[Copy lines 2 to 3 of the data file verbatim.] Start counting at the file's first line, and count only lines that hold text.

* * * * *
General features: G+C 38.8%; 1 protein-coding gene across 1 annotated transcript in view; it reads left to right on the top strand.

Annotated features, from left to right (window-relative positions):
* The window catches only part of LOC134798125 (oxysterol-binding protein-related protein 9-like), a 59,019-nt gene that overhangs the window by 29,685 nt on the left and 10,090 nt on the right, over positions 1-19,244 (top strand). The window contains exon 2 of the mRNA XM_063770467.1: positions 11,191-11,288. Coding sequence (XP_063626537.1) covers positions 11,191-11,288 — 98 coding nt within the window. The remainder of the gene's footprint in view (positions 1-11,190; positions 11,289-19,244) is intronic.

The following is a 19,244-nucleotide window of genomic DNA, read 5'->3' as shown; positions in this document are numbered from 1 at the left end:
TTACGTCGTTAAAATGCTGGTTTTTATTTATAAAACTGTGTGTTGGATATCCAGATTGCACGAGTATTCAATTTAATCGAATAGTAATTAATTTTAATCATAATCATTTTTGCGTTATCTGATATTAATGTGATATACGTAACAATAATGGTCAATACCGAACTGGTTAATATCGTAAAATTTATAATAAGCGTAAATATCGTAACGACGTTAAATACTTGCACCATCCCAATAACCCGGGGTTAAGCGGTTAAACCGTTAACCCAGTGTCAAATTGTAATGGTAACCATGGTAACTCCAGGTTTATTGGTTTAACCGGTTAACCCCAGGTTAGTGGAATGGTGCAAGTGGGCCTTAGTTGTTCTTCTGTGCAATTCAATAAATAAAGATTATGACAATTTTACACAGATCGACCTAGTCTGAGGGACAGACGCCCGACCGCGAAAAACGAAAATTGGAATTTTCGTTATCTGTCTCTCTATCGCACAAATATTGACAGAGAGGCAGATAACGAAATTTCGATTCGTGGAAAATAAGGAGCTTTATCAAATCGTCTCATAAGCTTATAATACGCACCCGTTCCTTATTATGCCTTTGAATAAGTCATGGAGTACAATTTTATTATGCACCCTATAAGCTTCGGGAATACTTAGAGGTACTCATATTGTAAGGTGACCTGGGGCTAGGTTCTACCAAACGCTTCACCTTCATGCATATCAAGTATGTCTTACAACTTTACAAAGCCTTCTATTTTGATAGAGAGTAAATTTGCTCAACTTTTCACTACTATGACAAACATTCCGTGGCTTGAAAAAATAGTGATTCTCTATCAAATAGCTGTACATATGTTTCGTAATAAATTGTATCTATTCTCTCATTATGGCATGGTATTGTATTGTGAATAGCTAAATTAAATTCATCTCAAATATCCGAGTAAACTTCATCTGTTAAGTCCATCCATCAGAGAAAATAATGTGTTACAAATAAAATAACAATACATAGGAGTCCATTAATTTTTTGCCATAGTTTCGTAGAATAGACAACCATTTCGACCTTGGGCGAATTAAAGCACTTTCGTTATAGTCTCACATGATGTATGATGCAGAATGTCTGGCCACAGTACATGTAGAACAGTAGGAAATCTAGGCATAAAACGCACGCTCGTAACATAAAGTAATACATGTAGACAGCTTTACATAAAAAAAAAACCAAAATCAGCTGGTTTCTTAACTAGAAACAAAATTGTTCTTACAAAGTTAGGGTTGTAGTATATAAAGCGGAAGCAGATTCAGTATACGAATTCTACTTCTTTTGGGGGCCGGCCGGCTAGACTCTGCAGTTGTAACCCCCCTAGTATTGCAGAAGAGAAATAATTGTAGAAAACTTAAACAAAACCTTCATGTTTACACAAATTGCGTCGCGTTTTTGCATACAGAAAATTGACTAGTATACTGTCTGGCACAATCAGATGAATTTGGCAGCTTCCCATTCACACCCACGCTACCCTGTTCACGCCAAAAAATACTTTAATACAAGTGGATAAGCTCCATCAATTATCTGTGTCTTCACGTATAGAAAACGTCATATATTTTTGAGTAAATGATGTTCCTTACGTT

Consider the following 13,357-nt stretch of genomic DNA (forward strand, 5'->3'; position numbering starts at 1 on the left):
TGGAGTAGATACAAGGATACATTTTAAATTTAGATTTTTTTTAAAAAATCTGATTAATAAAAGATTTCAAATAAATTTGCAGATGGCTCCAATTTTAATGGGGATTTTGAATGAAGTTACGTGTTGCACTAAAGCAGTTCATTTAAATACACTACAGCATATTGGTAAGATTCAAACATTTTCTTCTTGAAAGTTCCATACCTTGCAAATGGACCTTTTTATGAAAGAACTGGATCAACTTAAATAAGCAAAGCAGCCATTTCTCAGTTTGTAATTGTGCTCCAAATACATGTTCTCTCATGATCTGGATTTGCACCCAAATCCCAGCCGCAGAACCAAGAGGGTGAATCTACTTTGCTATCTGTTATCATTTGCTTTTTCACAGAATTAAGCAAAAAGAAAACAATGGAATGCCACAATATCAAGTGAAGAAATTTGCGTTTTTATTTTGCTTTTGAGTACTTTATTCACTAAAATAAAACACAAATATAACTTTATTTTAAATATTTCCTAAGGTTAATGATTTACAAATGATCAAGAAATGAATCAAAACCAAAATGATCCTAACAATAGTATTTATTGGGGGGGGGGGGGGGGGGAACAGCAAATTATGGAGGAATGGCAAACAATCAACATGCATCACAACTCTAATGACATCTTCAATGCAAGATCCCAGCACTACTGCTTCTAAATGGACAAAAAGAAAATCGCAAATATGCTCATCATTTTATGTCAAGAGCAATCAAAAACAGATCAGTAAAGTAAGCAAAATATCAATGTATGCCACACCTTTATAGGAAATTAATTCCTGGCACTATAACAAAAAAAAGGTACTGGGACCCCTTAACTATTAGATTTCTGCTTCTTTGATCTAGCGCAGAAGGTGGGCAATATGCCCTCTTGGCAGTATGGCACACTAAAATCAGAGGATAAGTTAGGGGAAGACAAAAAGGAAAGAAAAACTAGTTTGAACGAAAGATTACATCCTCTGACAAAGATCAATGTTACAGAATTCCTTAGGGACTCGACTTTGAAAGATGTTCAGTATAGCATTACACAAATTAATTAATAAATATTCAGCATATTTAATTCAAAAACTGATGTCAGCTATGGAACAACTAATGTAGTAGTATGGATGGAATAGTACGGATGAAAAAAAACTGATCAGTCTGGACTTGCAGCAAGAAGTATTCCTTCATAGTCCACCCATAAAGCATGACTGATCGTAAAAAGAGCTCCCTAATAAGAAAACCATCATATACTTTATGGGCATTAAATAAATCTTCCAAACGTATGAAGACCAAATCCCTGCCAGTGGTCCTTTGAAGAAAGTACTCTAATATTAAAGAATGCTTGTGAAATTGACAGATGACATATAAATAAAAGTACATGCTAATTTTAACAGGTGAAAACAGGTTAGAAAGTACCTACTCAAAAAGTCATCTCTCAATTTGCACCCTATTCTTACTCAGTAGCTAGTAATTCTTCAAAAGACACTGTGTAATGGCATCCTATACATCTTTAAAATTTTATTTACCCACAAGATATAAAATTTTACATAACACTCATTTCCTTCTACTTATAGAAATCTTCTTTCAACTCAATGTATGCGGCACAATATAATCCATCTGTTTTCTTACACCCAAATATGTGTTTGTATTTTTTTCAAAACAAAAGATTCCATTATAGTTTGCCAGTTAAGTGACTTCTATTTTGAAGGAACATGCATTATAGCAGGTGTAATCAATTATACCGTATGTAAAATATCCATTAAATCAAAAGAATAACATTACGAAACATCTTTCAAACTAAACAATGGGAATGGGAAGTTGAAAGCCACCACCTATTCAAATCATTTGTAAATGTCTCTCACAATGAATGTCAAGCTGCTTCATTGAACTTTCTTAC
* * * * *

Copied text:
Annotated features, from left to right (window-relative positions):
* The window catches only part of LOC134798125 (oxysterol-binding protein-related protein 9-like), a 59,019-nt gene that overhangs the window by 29,685 nt on the left and 10,090 nt on the right, over positions 1-19,244 (top strand). The window contains exon 2 of the mRNA XM_063770467.1: positions 11,191-11,288. Coding sequence (XP_063626537.1) covers positions 11,191-11,288 — 98 coding nt within the window. The remainder of the gene's footprint in view (positions 1-11,190; positions 11,289-19,244) is intronic.